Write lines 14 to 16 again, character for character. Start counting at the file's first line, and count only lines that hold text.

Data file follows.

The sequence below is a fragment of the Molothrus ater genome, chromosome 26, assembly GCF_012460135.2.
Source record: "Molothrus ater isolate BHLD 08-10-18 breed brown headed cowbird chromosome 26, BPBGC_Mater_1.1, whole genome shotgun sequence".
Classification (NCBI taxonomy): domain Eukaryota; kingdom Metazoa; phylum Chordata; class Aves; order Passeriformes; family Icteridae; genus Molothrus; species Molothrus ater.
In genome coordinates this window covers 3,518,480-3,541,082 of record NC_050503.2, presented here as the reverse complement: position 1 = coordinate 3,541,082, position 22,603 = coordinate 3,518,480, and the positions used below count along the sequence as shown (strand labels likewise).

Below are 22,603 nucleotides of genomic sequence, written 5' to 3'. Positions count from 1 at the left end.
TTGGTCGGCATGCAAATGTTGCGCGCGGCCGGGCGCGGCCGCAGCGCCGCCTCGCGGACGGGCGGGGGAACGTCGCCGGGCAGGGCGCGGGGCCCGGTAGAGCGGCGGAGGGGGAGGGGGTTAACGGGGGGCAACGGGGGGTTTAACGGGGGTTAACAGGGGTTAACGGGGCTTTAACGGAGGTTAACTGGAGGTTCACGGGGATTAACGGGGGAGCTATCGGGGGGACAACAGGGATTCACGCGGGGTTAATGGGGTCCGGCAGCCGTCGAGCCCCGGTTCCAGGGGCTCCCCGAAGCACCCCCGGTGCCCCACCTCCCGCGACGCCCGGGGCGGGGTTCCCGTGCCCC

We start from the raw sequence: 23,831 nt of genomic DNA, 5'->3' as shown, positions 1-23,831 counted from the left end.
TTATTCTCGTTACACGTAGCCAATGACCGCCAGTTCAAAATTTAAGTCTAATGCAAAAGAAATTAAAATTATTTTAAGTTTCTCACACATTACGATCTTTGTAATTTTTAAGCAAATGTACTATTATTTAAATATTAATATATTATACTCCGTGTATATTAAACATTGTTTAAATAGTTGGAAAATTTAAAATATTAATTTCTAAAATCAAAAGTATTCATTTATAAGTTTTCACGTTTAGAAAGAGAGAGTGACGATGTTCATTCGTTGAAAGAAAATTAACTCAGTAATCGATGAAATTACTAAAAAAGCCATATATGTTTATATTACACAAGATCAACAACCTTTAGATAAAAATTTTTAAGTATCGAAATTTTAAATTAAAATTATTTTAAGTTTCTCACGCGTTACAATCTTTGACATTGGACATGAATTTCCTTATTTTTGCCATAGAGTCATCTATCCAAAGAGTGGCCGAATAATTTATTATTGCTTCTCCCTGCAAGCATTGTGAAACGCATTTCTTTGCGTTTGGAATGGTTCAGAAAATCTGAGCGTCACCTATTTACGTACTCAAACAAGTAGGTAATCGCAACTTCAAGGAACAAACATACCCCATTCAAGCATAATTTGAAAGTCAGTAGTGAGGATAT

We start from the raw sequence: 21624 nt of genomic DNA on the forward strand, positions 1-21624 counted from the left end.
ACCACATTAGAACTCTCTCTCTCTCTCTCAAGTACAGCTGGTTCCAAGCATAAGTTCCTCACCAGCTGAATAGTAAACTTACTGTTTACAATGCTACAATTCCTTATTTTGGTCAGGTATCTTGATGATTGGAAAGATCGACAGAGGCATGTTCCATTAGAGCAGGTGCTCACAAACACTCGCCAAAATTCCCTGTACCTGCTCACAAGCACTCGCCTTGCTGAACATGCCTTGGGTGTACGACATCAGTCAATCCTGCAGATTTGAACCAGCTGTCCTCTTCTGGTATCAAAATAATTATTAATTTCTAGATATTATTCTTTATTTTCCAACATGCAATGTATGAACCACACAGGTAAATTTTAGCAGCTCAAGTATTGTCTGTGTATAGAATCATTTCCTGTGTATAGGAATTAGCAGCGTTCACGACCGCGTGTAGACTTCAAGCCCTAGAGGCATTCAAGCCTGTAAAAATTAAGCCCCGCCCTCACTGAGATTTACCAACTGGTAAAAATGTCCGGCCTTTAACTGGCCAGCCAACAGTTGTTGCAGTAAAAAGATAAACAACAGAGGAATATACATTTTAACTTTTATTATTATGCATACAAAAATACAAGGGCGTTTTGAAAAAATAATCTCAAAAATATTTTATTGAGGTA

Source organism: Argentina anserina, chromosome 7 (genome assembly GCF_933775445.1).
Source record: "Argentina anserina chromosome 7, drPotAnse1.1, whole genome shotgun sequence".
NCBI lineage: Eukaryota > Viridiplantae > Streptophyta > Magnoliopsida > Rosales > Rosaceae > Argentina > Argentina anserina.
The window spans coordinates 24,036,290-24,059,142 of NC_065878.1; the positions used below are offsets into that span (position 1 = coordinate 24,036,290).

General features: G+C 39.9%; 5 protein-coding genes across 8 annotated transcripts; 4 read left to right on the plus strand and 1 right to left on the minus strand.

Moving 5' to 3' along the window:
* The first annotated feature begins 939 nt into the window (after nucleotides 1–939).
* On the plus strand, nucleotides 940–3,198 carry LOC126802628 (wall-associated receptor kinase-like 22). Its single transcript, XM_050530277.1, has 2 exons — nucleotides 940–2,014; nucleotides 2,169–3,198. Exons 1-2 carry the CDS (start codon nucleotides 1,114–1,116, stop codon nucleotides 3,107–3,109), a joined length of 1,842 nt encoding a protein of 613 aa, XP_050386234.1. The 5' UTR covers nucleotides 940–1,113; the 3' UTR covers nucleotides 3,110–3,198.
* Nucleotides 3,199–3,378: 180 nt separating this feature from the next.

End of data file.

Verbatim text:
The window spans coordinates 24,036,290-24,059,142 of NC_065878.1; the positions used below are offsets into that span (position 1 = coordinate 24,036,290).

General features: G+C 39.9%; 5 protein-coding genes across 8 annotated transcripts; 4 read left to right on the plus strand and 1 right to left on the minus strand.

Moving 5' to 3' along the window: